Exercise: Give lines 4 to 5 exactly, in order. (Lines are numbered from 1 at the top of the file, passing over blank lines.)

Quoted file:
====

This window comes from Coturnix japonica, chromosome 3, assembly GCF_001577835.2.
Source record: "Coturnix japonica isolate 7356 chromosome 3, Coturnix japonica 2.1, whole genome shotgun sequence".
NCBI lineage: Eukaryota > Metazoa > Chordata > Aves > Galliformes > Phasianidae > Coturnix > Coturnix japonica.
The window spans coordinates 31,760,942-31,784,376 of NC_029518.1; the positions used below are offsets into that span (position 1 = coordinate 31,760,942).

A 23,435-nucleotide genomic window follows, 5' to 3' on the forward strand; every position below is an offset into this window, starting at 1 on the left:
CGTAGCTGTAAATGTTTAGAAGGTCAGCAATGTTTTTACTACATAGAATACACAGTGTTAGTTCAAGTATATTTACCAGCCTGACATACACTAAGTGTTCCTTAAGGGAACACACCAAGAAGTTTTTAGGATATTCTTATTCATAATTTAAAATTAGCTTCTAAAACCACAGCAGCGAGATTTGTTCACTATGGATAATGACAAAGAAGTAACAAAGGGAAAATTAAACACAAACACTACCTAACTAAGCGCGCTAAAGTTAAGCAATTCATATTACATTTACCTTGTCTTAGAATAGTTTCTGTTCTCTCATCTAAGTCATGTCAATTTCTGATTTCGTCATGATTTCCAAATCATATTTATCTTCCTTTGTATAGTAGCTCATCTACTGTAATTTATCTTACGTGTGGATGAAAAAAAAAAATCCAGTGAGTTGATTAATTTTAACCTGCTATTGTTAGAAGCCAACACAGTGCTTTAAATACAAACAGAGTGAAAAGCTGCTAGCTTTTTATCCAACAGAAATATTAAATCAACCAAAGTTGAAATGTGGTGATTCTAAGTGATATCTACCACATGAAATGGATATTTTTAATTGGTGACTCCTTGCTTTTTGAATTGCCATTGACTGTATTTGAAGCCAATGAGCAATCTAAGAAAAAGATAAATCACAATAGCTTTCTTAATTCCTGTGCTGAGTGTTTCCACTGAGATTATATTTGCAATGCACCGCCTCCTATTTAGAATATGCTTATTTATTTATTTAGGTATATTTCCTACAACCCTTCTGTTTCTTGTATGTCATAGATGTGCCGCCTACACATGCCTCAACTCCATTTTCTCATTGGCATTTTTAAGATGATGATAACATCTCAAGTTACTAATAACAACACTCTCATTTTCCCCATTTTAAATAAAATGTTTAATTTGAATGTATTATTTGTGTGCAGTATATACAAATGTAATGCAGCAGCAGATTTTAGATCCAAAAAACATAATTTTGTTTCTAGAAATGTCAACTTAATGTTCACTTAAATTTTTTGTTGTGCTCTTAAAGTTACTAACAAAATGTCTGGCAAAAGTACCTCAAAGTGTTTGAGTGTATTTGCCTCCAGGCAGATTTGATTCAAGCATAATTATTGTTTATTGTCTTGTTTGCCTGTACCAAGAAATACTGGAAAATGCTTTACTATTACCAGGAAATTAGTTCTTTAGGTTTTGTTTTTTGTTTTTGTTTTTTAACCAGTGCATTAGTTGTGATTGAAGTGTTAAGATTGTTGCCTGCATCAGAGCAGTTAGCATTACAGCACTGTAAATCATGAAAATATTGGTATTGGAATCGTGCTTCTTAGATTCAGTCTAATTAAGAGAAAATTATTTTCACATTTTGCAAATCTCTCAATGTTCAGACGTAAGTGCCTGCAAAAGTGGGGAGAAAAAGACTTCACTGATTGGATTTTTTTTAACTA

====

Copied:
The window spans coordinates 31,760,942-31,784,376 of NC_029518.1; the positions used below are offsets into that span (position 1 = coordinate 31,760,942).

A 23,435-nucleotide genomic window follows, 5' to 3' on the forward strand; every position below is an offset into this window, starting at 1 on the left: